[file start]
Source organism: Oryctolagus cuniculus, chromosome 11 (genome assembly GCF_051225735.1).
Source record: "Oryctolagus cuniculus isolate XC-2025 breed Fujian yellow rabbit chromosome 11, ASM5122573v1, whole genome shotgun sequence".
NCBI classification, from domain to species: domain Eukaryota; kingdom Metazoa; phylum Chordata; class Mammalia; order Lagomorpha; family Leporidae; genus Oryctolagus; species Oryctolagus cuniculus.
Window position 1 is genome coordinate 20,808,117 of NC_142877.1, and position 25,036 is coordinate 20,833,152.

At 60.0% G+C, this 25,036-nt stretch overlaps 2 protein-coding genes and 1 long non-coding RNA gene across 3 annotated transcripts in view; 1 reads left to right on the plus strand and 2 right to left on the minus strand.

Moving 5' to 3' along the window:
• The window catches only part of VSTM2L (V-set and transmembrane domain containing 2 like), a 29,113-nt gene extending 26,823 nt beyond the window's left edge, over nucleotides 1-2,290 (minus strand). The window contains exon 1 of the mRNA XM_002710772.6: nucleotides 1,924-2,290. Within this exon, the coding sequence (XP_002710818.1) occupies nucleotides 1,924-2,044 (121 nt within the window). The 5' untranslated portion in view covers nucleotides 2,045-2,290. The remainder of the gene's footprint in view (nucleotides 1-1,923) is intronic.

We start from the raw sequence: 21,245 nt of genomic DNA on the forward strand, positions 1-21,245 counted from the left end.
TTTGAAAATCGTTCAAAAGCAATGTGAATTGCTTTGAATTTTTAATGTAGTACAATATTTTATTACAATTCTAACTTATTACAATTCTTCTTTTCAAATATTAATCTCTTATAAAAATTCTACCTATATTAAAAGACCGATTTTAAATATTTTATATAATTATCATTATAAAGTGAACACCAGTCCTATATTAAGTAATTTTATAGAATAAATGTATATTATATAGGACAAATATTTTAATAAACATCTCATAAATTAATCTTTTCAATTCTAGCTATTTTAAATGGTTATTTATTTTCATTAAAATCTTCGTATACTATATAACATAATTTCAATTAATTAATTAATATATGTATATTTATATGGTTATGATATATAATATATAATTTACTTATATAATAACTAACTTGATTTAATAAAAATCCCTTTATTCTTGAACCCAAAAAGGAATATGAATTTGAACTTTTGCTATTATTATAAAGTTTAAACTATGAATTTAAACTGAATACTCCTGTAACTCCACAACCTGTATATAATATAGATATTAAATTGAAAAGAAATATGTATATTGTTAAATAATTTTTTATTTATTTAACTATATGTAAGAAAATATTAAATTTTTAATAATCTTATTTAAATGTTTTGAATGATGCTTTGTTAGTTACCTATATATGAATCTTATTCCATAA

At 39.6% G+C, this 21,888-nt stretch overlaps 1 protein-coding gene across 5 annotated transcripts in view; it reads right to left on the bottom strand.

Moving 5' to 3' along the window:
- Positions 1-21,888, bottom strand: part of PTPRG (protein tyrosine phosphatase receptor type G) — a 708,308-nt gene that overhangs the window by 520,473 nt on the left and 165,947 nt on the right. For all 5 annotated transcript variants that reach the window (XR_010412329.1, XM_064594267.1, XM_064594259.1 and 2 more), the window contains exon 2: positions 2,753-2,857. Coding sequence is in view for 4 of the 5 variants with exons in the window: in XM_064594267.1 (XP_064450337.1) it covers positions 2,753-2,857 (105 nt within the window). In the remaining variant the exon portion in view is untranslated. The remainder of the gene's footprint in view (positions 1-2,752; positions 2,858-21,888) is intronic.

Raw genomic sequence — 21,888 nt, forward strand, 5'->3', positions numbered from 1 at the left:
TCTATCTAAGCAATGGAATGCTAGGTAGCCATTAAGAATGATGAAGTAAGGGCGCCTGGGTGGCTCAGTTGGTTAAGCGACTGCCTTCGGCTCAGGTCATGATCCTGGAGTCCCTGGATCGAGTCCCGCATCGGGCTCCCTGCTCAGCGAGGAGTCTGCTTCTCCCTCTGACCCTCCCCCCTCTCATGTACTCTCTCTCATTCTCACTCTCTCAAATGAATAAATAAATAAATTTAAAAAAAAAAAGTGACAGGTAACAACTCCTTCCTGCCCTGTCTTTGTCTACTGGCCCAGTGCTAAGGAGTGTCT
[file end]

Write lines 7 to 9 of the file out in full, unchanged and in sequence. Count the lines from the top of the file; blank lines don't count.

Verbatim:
• The window catches only part of VSTM2L (V-set and transmembrane domain containing 2 like), a 29,113-nt gene extending 26,823 nt beyond the window's left edge, over nucleotides 1-2,290 (minus strand). The window contains exon 1 of the mRNA XM_002710772.6: nucleotides 1,924-2,290. Within this exon, the coding sequence (XP_002710818.1) occupies nucleotides 1,924-2,044 (121 nt within the window). The 5' untranslated portion in view covers nucleotides 2,045-2,290. The remainder of the gene's footprint in view (nucleotides 1-1,923) is intronic.

We start from the raw sequence: 21,245 nt of genomic DNA on the forward strand, positions 1-21,245 counted from the left end.
TTTGAAAATCGTTCAAAAGCAATGTGAATTGCTTTGAATTTTTAATGTAGTACAATATTTTATTACAATTCTAACTTATTACAATTCTTCTTTTCAAATATTAATCTCTTATAAAAATTCTACCTATATTAAAAGACCGATTTTAAATATTTTATATAATTATCATTATAAAGTGAACACCAGTCCTATATTAAGTAATTTTATAGAATAAATGTATATTATATAGGACAAATATTTTAATAAACATCTCATAAATTAATCTTTTCAATTCTAGCTATTTTAAATGGTTATTTATTTTCATTAAAATCTTCGTATACTATATAACATAATTTCAATTAATTAATTAATATATGTATATTTATATGGTTATGATATATAATATATAATTTACTTATATAATAACTAACTTGATTTAATAAAAATCCCTTTATTCTTGAACCCAAAAAGGAATATGAATTTGAACTTTTGCTATTATTATAAAGTTTAAACTATGAATTTAAACTGAATACTCCTGTAACTCCACAACCTGTATATAATATAGATATTAAATTGAAAAGAAATATGTATATTGTTAAATAATTTTTTATTTATTTAACTATATGTAAGAAAATATTAAATTTTTAATAATCTTATTTAAATGTTTTGAATGATGCTTTGTTAGTTACCTATATATGAATCTTATTCCATAA